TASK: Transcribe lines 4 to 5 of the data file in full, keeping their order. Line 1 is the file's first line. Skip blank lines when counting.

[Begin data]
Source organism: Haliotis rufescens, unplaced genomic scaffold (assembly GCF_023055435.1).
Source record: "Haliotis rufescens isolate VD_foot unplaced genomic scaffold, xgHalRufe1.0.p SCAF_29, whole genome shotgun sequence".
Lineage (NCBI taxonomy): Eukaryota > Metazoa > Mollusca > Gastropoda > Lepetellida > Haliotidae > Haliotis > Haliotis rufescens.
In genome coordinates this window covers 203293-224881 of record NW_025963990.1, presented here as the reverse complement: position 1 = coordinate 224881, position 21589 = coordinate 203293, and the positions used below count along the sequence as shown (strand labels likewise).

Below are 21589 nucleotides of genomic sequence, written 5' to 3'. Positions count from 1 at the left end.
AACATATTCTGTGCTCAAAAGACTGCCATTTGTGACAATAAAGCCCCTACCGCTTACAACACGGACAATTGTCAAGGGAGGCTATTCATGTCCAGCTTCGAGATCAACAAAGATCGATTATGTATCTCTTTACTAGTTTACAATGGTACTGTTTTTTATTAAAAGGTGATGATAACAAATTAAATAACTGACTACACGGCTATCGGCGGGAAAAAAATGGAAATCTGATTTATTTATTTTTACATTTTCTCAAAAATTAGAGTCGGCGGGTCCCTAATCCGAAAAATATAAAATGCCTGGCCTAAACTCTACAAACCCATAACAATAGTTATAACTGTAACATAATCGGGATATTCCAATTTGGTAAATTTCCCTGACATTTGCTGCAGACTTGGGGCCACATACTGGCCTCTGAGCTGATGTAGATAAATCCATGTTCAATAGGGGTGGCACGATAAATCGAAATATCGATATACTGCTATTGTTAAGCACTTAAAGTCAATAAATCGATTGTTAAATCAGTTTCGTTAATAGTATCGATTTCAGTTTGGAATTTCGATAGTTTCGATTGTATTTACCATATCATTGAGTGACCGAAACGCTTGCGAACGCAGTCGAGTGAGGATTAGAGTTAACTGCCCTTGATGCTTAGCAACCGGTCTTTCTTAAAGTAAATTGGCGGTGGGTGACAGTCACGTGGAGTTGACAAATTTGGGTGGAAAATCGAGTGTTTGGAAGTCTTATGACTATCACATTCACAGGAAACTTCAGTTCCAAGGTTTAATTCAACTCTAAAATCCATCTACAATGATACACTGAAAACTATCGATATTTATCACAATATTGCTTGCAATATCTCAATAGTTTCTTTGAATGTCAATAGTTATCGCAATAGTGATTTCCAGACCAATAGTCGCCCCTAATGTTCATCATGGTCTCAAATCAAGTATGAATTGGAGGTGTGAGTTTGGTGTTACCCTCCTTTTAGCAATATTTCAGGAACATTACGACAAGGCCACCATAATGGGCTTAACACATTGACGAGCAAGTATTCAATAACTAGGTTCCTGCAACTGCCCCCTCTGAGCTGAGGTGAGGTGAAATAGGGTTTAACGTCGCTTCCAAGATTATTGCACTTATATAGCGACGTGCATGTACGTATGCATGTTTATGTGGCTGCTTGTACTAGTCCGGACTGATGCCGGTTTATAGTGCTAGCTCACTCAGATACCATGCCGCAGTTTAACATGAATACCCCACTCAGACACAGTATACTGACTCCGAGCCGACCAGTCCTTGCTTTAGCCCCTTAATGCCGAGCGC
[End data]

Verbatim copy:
In genome coordinates this window covers 203293-224881 of record NW_025963990.1, presented here as the reverse complement: position 1 = coordinate 224881, position 21589 = coordinate 203293, and the positions used below count along the sequence as shown (strand labels likewise).

Below are 21589 nucleotides of genomic sequence, written 5' to 3'. Positions count from 1 at the left end.